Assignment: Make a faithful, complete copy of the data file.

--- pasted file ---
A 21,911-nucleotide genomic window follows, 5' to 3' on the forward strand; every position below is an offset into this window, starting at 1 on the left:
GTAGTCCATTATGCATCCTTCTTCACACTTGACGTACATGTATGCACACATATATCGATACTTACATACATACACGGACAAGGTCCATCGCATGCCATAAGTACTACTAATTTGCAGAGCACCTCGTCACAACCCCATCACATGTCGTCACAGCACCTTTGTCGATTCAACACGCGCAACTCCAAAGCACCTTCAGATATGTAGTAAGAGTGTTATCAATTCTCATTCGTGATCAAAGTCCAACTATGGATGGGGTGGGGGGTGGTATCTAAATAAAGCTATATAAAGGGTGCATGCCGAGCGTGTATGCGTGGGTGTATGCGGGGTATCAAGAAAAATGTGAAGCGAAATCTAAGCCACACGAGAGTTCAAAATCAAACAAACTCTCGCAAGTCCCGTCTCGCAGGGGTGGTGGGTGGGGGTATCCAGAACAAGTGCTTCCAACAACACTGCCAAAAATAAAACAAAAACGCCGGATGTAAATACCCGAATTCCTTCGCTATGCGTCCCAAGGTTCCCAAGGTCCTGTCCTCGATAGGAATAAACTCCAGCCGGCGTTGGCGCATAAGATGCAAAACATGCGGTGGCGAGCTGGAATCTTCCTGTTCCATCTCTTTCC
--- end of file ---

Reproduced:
A 21,911-nucleotide genomic window follows, 5' to 3' on the forward strand; every position below is an offset into this window, starting at 1 on the left:
GTAGTCCATTATGCATCCTTCTTCACACTTGACGTACATGTATGCACACATATATCGATACTTACATACATACACGGACAAGGTCCATCGCATGCCATAAGTACTACTAATTTGCAGAGCACCTCGTCACAACCCCATCACATGTCGTCACAGCACCTTTGTCGATTCAACACGCGCAACTCCAAAGCACCTTCAGATATGTAGTAAGAGTGTTATCAATTCTCATTCGTGATCAAAGTCCAACTATGGATGGGGTGGGGGGTGGTATCTAAATAAAGCTATATAAAGGGTGCATGCCGAGCGTGTATGCGTGGGTGTATGCGGGGTATCAAGAAAAATGTGAAGCGAAATCTAAGCCACACGAGAGTTCAAAATCAAACAAACTCTCGCAAGTCCCGTCTCGCAGGGGTGGTGGGTGGGGGTATCCAGAACAAGTGCTTCCAACAACACTGCCAAAAATAAAACAAAAACGCCGGATGTAAATACCCGAATTCCTTCGCTATGCGTCCCAAGGTTCCCAAGGTCCTGTCCTCGATAGGAATAAACTCCAGCCGGCGTTGGCGCATAAGATGCAAAACATGCGGTGGCGAGCTGGAATCTTCCTGTTCCATCTCTTTCC